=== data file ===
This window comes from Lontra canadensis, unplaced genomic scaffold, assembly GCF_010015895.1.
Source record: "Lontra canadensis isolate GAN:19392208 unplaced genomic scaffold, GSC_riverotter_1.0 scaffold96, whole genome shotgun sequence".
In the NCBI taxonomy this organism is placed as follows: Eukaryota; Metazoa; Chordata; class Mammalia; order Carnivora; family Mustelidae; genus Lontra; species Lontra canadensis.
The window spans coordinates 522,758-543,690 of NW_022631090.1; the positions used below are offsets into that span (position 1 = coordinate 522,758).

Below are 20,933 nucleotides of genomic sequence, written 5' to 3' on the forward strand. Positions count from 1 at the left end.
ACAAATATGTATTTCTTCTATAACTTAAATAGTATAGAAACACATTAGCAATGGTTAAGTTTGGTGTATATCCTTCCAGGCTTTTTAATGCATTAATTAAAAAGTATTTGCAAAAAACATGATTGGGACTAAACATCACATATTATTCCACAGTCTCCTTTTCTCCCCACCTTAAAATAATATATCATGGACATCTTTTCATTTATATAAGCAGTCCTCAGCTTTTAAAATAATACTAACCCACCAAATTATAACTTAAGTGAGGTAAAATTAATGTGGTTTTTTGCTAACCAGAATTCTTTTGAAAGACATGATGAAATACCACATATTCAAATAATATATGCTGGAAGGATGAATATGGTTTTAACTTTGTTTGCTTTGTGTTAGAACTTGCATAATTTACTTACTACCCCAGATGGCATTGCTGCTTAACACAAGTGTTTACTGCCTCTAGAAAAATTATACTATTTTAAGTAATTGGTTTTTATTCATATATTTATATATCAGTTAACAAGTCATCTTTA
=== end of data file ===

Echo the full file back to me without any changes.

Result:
This window comes from Lontra canadensis, unplaced genomic scaffold, assembly GCF_010015895.1.
Source record: "Lontra canadensis isolate GAN:19392208 unplaced genomic scaffold, GSC_riverotter_1.0 scaffold96, whole genome shotgun sequence".
In the NCBI taxonomy this organism is placed as follows: Eukaryota; Metazoa; Chordata; class Mammalia; order Carnivora; family Mustelidae; genus Lontra; species Lontra canadensis.
The window spans coordinates 522,758-543,690 of NW_022631090.1; the positions used below are offsets into that span (position 1 = coordinate 522,758).

Below are 20,933 nucleotides of genomic sequence, written 5' to 3' on the forward strand. Positions count from 1 at the left end.
ACAAATATGTATTTCTTCTATAACTTAAATAGTATAGAAACACATTAGCAATGGTTAAGTTTGGTGTATATCCTTCCAGGCTTTTTAATGCATTAATTAAAAAGTATTTGCAAAAAACATGATTGGGACTAAACATCACATATTATTCCACAGTCTCCTTTTCTCCCCACCTTAAAATAATATATCATGGACATCTTTTCATTTATATAAGCAGTCCTCAGCTTTTAAAATAATACTAACCCACCAAATTATAACTTAAGTGAGGTAAAATTAATGTGGTTTTTTGCTAACCAGAATTCTTTTGAAAGACATGATGAAATACCACATATTCAAATAATATATGCTGGAAGGATGAATATGGTTTTAACTTTGTTTGCTTTGTGTTAGAACTTGCATAATTTACTTACTACCCCAGATGGCATTGCTGCTTAACACAAGTGTTTACTGCCTCTAGAAAAATTATACTATTTTAAGTAATTGGTTTTTATTCATATATTTATATATCAGTTAACAAGTCATCTTTA